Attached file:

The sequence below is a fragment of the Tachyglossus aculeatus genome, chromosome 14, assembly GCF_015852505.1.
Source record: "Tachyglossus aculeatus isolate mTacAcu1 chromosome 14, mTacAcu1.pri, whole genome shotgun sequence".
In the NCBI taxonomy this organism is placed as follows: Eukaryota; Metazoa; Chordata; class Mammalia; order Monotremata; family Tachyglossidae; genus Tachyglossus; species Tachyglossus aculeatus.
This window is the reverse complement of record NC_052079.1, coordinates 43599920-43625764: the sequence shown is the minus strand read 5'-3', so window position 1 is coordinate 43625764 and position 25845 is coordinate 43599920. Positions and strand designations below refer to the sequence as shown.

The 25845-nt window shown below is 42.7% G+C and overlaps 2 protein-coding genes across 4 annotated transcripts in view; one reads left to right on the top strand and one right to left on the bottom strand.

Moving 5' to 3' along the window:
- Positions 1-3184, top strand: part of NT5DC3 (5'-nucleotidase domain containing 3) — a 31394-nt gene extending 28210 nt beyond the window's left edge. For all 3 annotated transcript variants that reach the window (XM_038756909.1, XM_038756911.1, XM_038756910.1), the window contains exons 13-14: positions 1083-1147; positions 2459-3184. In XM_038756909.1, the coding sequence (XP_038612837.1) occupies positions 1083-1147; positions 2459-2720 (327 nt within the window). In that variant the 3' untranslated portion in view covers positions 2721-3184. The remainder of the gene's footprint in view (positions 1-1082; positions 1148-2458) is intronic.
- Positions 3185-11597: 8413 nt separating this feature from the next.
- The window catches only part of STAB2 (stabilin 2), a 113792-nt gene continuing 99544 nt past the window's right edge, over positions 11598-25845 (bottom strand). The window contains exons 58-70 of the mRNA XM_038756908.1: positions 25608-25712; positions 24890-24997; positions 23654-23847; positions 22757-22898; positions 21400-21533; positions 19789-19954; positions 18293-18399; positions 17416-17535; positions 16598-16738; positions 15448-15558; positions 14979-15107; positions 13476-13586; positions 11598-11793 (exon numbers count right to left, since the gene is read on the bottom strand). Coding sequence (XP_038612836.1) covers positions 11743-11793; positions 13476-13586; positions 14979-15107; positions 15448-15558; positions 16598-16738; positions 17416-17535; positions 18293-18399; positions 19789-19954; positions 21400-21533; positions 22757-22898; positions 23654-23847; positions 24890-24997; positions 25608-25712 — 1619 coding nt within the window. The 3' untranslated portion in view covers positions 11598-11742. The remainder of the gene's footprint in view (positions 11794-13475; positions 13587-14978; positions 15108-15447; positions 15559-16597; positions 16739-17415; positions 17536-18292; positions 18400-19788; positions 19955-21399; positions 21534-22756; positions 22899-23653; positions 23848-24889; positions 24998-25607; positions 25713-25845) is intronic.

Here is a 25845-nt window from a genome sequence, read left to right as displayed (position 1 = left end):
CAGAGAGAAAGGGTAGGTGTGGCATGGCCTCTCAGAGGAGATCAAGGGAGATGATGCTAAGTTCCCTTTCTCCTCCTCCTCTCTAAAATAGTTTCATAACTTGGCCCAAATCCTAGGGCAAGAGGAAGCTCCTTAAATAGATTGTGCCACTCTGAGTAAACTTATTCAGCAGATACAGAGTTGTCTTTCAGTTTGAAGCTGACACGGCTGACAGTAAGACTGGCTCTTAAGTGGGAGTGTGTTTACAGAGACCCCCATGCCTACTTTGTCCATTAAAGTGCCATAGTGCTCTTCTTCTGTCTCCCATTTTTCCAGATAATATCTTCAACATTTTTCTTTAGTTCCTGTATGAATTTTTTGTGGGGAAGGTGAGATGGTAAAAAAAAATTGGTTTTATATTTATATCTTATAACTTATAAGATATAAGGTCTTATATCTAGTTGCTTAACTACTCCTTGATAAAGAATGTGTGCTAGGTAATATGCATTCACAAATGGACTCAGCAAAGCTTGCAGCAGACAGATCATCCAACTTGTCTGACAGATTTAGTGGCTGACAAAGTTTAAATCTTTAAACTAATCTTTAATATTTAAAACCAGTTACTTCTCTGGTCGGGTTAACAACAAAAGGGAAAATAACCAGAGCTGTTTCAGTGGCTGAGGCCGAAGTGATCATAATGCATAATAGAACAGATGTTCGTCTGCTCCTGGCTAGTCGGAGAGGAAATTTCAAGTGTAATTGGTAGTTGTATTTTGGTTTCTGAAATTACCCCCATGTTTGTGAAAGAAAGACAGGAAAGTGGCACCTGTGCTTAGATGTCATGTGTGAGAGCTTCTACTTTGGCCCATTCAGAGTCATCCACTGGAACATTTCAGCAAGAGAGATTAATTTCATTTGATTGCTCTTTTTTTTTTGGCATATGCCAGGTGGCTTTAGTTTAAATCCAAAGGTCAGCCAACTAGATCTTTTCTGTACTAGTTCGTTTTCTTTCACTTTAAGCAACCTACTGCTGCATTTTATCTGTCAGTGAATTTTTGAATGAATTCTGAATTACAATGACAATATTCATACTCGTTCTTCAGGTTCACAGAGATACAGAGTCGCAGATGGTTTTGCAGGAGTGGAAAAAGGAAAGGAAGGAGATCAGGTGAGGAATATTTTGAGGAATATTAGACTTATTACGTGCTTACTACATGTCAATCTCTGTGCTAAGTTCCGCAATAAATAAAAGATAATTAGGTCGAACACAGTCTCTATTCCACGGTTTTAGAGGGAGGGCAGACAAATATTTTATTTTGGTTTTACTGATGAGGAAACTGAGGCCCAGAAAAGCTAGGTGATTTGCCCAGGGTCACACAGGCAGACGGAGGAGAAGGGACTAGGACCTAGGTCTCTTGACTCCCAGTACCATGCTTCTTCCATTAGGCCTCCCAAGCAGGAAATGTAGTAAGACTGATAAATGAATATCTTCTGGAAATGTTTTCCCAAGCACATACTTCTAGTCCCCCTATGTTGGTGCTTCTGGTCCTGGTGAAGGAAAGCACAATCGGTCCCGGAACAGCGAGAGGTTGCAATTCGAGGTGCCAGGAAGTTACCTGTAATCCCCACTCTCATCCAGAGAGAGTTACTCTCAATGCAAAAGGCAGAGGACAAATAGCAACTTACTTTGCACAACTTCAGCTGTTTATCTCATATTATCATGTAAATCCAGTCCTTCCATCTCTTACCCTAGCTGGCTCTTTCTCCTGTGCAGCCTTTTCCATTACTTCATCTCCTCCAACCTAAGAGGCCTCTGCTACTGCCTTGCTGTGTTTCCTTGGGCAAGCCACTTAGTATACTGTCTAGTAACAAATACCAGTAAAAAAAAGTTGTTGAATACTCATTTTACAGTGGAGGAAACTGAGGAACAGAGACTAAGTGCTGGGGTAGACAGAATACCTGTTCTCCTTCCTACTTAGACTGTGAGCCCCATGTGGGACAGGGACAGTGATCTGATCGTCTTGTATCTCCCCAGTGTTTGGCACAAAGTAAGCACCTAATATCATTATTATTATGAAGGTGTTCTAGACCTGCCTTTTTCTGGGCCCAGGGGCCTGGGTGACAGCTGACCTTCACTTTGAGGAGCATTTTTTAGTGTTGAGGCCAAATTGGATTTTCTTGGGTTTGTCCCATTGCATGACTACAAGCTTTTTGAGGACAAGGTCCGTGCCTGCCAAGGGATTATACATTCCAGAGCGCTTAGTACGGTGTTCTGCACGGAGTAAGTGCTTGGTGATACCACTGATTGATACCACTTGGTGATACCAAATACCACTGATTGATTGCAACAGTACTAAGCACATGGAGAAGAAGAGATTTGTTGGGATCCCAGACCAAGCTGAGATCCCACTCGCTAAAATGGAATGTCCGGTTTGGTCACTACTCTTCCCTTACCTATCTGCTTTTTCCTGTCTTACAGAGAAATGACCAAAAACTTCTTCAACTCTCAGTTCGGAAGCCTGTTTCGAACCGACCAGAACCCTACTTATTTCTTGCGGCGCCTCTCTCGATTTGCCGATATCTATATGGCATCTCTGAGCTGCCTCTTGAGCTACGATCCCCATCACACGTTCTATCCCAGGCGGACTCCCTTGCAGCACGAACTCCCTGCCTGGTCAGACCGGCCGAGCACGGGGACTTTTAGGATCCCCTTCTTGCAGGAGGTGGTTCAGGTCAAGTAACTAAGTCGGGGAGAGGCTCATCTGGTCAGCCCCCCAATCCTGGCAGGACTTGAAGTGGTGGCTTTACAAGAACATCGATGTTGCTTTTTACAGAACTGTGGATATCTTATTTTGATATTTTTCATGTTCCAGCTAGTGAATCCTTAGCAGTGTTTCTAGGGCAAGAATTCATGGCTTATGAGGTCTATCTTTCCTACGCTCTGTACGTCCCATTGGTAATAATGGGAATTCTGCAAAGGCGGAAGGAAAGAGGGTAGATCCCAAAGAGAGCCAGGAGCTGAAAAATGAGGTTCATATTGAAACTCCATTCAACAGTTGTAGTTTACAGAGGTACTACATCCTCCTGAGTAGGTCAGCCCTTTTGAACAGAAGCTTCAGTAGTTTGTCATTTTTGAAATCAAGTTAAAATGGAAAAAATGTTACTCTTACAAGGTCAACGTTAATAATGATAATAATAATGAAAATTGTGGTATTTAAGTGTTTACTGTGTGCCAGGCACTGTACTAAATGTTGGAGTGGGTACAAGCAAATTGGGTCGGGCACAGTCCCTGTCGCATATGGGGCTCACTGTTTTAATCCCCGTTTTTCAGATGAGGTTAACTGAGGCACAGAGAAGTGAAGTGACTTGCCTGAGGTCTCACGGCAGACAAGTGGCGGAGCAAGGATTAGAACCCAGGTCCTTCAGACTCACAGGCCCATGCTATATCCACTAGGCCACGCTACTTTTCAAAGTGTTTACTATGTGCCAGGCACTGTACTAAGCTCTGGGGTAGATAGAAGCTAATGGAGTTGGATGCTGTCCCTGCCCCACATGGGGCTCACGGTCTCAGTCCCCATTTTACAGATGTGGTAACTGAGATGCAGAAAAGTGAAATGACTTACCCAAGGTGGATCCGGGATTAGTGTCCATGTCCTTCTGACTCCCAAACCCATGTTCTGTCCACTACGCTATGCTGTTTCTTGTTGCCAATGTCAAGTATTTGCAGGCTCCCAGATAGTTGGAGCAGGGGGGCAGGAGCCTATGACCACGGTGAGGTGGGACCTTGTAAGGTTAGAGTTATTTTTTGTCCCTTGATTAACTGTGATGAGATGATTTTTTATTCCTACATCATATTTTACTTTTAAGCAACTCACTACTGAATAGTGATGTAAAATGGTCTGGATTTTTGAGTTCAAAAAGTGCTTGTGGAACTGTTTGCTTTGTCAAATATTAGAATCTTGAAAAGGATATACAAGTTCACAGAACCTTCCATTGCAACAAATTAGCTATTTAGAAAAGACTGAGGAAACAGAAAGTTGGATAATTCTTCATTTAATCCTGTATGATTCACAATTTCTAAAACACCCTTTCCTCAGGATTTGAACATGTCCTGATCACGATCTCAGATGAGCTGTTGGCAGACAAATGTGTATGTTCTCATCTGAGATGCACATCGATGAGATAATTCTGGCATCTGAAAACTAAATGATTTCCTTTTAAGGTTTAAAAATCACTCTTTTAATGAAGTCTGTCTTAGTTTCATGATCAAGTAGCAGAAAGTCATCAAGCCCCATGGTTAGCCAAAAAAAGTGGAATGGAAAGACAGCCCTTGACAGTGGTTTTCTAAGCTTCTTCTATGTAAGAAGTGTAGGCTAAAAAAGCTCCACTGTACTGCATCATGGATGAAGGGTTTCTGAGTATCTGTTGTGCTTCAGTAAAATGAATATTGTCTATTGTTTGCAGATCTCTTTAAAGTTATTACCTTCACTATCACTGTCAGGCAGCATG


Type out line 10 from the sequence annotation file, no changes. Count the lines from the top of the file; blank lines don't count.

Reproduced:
Here is a 25845-nt window from a genome sequence, read left to right as displayed (position 1 = left end):